[This is a guest post by Dr. R.B. Ouellette. Dr. Ouellette is the pastor of First Baptist Church of Bridgeport, Michigan, where he has served for thirty-five years. The church has grown tremendously under his leadership and sees regular fruit through soulwinning and outreach. Dr. Ouellette is also the author of several Christian books. You can follow him on Twitter.]
Because Krisy and I were married for ten years before the Lord gave us children, I was able to observe how other people raised their kids. I remember preaching for a man who had six children who were happy, sharp, obedient, and godly. When I asked him about his family philosophy, he said something I’ll never forget:
Your kids will remember two things when they grow up. The things you did all the time, and the things that were special and unusual.
When the Lord did give us children, I determined that there would be some things we did all the time such as soulwinning, church attendance, and family devotions. I also determined we would try to do special things that would help draw the family together and make memories. Here are a few ideas that we practiced as our children grew up.
Take a vacation.
Every year my wife and I took our girls on a two-week vacation. We went to Disney World, Universal Studios, Sea World, Cedar Point, and King’s Island. We took them to Bryce Canyon and Zion National Park. We took them with us to the Holy Land. On several occasions, we rented a cottage on a lake.
I tried to save carefully so that we did not have to scrimp but could thoroughly enjoy ourselves while we were away. Of course, my wife saw to it that we took plenty of pictures. I jokingly say that in the days of the earliest camcorders (remember those bulky old things you put on your shoulder with another pack you carried by your side?), I saw all of our vacation spots in black and white.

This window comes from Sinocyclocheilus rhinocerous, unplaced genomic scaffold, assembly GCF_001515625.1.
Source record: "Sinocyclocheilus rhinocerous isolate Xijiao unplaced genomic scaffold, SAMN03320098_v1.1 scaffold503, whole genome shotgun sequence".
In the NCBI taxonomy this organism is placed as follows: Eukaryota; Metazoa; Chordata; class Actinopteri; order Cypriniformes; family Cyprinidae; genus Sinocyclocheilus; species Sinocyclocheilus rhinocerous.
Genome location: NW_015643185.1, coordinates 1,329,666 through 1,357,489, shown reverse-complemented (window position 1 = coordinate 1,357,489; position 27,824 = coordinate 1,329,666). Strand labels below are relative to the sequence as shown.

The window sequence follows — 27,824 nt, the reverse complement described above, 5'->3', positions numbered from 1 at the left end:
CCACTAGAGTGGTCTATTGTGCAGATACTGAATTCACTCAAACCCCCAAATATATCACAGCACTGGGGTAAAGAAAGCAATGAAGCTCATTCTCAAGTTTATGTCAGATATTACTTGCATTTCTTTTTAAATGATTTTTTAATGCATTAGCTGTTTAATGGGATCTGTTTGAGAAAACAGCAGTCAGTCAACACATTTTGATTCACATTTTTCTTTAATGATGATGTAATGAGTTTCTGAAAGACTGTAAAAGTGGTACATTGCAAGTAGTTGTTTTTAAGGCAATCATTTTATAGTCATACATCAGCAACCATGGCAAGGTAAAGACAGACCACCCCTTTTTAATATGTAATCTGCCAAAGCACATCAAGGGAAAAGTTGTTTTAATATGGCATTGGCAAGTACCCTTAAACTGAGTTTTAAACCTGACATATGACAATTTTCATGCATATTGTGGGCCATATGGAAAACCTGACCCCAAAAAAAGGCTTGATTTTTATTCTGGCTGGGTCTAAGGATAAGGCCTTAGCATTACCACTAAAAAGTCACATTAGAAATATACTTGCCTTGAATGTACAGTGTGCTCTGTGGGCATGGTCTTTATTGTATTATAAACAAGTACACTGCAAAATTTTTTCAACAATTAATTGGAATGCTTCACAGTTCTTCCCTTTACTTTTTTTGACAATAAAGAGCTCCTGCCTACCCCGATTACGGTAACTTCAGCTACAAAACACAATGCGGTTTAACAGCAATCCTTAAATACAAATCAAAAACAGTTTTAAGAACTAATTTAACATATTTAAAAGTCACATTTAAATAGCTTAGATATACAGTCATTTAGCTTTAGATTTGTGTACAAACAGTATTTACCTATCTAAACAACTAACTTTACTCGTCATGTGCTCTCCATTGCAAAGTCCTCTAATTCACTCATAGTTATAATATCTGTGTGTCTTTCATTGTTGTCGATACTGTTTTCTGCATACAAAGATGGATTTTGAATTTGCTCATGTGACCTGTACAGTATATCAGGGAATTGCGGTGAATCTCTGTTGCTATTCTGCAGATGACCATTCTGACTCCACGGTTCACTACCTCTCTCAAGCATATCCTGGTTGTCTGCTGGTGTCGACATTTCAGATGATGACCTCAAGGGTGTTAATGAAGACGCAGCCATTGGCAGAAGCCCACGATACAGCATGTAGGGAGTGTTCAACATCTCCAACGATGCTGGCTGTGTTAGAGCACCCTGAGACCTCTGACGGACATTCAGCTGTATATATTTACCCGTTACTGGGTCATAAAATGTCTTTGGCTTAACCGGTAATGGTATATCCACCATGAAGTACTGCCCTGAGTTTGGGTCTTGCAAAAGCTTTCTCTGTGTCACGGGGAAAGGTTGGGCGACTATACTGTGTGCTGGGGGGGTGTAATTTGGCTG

Take overnight outings.
We would have one special day for each child every year where we would take the family to a motel. Sometimes we would go someplace like a Holidome where there were lots of fun activities for the kids. Krisy always did a terrific job in creating some special events. Sometimes she would have a bunch of different gifts or “prizes” hidden behind a bed or dresser and attached to a string. The kids would pull the string and squeal with delight when they saw the present that was attached to it.
Have a treasure hunt.
My wife makes sure that the presentation of the gift is as memorable as the gift itself. Sometimes there will be a series of clues. Sometimes there will be various colored plastic Easter eggs hidden around our yard with money in them (as we have gotten older, we have found it wise to keep a list of where we hid them. There really is truth to being able to hide your own Easter eggs!)
Take a day trip.
We have gone to the Detroit Zoo, a quiet lake where we could find a secluded beach, and other places for a day of activities with our family. We would usually take with us games like Jarts or Bocchi ball.
Combine business with pleasure.